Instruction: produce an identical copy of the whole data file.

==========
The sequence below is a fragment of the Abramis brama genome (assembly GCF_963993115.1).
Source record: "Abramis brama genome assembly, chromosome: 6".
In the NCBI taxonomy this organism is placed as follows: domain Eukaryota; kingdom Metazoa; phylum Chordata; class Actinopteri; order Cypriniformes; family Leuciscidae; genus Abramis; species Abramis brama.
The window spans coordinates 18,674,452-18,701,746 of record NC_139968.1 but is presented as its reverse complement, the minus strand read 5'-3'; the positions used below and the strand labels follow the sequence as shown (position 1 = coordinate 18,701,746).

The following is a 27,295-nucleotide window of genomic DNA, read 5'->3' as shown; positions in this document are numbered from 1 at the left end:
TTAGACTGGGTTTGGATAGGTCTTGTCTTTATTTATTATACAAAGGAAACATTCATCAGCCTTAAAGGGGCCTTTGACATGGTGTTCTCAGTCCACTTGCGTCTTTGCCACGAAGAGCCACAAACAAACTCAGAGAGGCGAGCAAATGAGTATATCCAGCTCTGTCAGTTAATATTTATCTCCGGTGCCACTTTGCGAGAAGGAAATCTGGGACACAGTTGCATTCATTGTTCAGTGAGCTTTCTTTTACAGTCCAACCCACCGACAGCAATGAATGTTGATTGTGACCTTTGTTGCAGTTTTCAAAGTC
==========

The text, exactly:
The sequence below is a fragment of the Abramis brama genome (assembly GCF_963993115.1).
Source record: "Abramis brama genome assembly, chromosome: 6".
In the NCBI taxonomy this organism is placed as follows: domain Eukaryota; kingdom Metazoa; phylum Chordata; class Actinopteri; order Cypriniformes; family Leuciscidae; genus Abramis; species Abramis brama.
The window spans coordinates 18,674,452-18,701,746 of record NC_139968.1 but is presented as its reverse complement, the minus strand read 5'-3'; the positions used below and the strand labels follow the sequence as shown (position 1 = coordinate 18,701,746).

The following is a 27,295-nucleotide window of genomic DNA, read 5'->3' as shown; positions in this document are numbered from 1 at the left end:
TTAGACTGGGTTTGGATAGGTCTTGTCTTTATTTATTATACAAAGGAAACATTCATCAGCCTTAAAGGGGCCTTTGACATGGTGTTCTCAGTCCACTTGCGTCTTTGCCACGAAGAGCCACAAACAAACTCAGAGAGGCGAGCAAATGAGTATATCCAGCTCTGTCAGTTAATATTTATCTCCGGTGCCACTTTGCGAGAAGGAAATCTGGGACACAGTTGCATTCATTGTTCAGTGAGCTTTCTTTTACAGTCCAACCCACCGACAGCAATGAATGTTGATTGTGACCTTTGTTGCAGTTTTCAAAGTC